DearREADERS,Mr. Myrt and I spent the morning at the Utah State Capitol to support our grandson Tannon on World Diabetes Day. Tannon was diagnosed with Type 1 diabetes when he was two. This guy is a smart 3rd grader and as you can see, handsome as all get out. He just finished a major bedroom remodel involving tearing up his carpet, installing new wood flooring and paneling below the chair rail.
Tannon single-handedly painted the upper walls, inviting his mom to do the "cutting in" around the window sill and door frames. Tannon chose the stains and paint for the wood paneling, giving it a variegated look that's out of this world. Mom reports he did most of the work himself. Tannon has plans to build a tree house in the corner of his room, and has discussed plans with Mr. Myrt on just how best to do this. Pretty awesome kid, huh?
Since Tannon is 9 years old, he has been dealing with Type 1 diabetes for 7 years. To manage his blood sugar he endures about 7 finger pricks to test his blood each day, and that's on a good day. That amounts to a minimum of 17,836 finger pricks thus far in his life. Tannon puts a test strip into the testing meter then pricks his finger to extract a few drops of blood for the test strip. In a few seconds, the meter shows the level of glucose (sugar) in Tannon's blood. 106 is a very good number, but it changes quickly due to exercise, food intake, and even environmental factors like a very hot day.
Tannon is fortunate to have an insulin pump that "listens" to the results of his blood tester. The pump clips to his waistband like a cell phone holder. The tube in the lower left has a supply of insulin. Not shown below is the thin tube that goes from the pump to his thigh, where a needle on the tube's end is held in place with very sticky tape. That "pump site" has to be changed every three days. Once we get a reading of Tannon's blood sugar, we then can click the buttons to have the pump disburse insulin from the pump, through the tube, out through the needle into Tannon's thigh in order to get his count closer to normal. We always test just before eating, then count carbs and adjust for what Tannon will be eating.
If this testing isn't done 7 or more times per day, each and every day, (sometimes testing every two hours over night), Tannon simply wouldn't be with us today. We cannot give Tannon too much insulin because this is also potentially fatal.
Here's a picture with of Tannon and his mom +Stacey Warnick and former Senator Jake Garn at today's special conference at the Utah State Capitol building. Tannon thinks it is cool that Senator Garn is also an astronaut.
With better awareness, funding, and research we can cure this disease! Jdrf Advocacy #ndam #t1d4aday #jdrf
From my personal experiences as Tannon's grandmother:
It has been heart breaking to hear some of the Type1 kids Tannon knows have passed away in their sleep in the past four years.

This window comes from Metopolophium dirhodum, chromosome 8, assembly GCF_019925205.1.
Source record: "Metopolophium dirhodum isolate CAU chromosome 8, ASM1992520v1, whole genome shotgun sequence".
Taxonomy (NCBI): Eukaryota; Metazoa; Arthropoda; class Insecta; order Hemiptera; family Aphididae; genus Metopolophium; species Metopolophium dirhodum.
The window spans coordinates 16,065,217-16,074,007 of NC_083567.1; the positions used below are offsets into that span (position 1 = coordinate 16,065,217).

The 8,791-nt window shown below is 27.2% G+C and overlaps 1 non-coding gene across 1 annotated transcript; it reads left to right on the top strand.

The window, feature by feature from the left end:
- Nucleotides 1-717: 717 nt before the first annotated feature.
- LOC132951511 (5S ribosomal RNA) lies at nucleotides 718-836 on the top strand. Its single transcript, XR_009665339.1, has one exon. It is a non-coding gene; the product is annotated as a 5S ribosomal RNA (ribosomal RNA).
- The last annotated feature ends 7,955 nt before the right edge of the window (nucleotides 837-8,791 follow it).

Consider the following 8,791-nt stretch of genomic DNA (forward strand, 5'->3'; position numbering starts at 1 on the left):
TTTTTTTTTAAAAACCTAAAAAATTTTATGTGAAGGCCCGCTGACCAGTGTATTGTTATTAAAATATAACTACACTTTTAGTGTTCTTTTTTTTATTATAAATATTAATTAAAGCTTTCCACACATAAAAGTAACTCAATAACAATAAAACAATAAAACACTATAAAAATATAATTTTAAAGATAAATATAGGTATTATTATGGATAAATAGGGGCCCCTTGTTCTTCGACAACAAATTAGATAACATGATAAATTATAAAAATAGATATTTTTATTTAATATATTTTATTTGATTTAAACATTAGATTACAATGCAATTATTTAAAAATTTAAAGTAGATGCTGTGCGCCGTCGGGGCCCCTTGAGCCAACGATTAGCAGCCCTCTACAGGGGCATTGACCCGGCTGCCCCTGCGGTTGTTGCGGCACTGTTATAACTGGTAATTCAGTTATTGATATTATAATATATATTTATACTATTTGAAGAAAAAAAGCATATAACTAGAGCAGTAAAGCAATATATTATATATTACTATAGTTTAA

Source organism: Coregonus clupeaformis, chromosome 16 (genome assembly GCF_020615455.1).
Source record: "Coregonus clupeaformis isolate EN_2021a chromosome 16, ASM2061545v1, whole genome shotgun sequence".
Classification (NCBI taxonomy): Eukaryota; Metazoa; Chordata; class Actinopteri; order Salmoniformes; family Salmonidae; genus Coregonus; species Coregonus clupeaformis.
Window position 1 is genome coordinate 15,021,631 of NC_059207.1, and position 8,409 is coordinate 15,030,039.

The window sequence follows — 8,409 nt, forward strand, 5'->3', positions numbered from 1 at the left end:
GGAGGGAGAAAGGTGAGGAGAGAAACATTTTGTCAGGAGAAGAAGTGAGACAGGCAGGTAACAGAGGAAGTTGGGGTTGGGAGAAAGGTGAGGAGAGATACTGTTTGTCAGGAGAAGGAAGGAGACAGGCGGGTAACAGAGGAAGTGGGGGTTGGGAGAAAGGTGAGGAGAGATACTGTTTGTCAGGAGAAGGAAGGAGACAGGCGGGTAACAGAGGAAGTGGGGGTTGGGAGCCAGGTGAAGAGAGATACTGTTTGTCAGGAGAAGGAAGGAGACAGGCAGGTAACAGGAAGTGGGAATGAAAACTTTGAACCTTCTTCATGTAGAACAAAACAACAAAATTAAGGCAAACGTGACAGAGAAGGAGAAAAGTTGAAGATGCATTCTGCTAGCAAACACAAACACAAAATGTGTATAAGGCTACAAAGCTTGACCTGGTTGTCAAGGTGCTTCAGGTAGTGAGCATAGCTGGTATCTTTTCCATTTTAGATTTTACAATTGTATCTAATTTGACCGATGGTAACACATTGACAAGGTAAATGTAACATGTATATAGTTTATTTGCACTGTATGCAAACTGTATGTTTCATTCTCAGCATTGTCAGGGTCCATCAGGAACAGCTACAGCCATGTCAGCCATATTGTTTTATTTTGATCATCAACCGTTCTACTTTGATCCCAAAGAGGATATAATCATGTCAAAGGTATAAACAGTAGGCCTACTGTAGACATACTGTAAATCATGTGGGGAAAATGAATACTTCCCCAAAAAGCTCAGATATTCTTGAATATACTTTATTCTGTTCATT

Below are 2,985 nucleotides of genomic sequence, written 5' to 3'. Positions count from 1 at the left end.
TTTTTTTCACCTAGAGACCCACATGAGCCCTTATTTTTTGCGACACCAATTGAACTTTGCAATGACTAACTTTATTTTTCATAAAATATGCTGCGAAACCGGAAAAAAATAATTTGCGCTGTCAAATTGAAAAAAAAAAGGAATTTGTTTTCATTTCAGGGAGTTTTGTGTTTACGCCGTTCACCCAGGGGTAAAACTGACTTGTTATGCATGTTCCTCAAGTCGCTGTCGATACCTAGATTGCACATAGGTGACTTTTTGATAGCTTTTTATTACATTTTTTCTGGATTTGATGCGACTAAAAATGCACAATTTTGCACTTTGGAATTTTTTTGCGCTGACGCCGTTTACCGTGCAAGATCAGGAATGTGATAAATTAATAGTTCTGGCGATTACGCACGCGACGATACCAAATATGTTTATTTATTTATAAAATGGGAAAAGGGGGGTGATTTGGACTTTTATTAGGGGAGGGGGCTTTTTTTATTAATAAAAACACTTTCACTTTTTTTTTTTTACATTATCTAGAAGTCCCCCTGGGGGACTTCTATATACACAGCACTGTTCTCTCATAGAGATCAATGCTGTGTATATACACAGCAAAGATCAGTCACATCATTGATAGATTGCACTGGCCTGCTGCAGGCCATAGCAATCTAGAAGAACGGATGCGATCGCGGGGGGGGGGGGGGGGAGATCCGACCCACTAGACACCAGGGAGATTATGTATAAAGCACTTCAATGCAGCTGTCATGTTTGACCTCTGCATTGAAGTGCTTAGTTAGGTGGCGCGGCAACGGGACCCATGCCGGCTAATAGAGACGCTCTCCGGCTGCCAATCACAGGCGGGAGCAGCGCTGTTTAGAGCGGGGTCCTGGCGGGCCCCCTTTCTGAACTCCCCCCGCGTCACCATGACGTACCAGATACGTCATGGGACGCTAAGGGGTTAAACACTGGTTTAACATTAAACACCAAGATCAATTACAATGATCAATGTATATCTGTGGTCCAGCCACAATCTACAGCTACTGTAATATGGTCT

It is terrifying that we must check Tannon to be sure his blood sugar doesn't go too low. When I care for Tannon, we set two alarms so I won't fall into a deep sleep. The alarms remind me to get up and test Tannon's blood sugar to be sure he's OK. Sometimes I have to call his mom Stacey in the middle of these nighttime tests to be sure my thinking is clear about the need to dose or not. The right amount of insulin is literally a matter of life or death for my precious grandson. -- Hats off to Stacey for the calm way she handles the heavy responsibility. I try to give Stacey and Steve time away together a few times a year, but I know they can never relax. We continue to PRAY for a cure. And we pray Tannon can live long enough to receive the cure.
We are a wealthy, powerful country. Our children shouldn't have to face this terror. We eradicated polio and smallpox. Let's get those artificial pancreas studies DONE, improved, and the final product out to our nation's type1 children. They are our future.
FOR MORE INFORMATION
International Diabetes Federation
JDRF - Juveline Diabetes Research Foundation
"JDRF is the leading global organization funding type 1 diabetes (T1D) research. JDRF’s goal is to progressively remove the impact of T1D from people’s lives until we achieve a world without T1D. JDRF collaborates with a wide spectrum of partners and is the only organization with the scientific resources, regulatory influence, and a working plan to better treat, prevent, and eventually cure T1D.
As the largest charitable supporter of T1D research, JDRF is currently sponsoring $530 million in scientific research in 17 countries. In 2012 alone, JDRF provided more than $110 million to T1D research. More than 80 percent of JDRF’s expenditures directly support research and research-related education. In 2012 Forbes magazine named JDRF one of its five All-Star charities, citing the organization’s efficiency and effectiveness." Source: http://jdrf.org/press-releases/jdrf-teams-up-with-pfizers-centers-for-therapeutic-innovation-to-support-novel-translational-research-in-type-1-diabetes/
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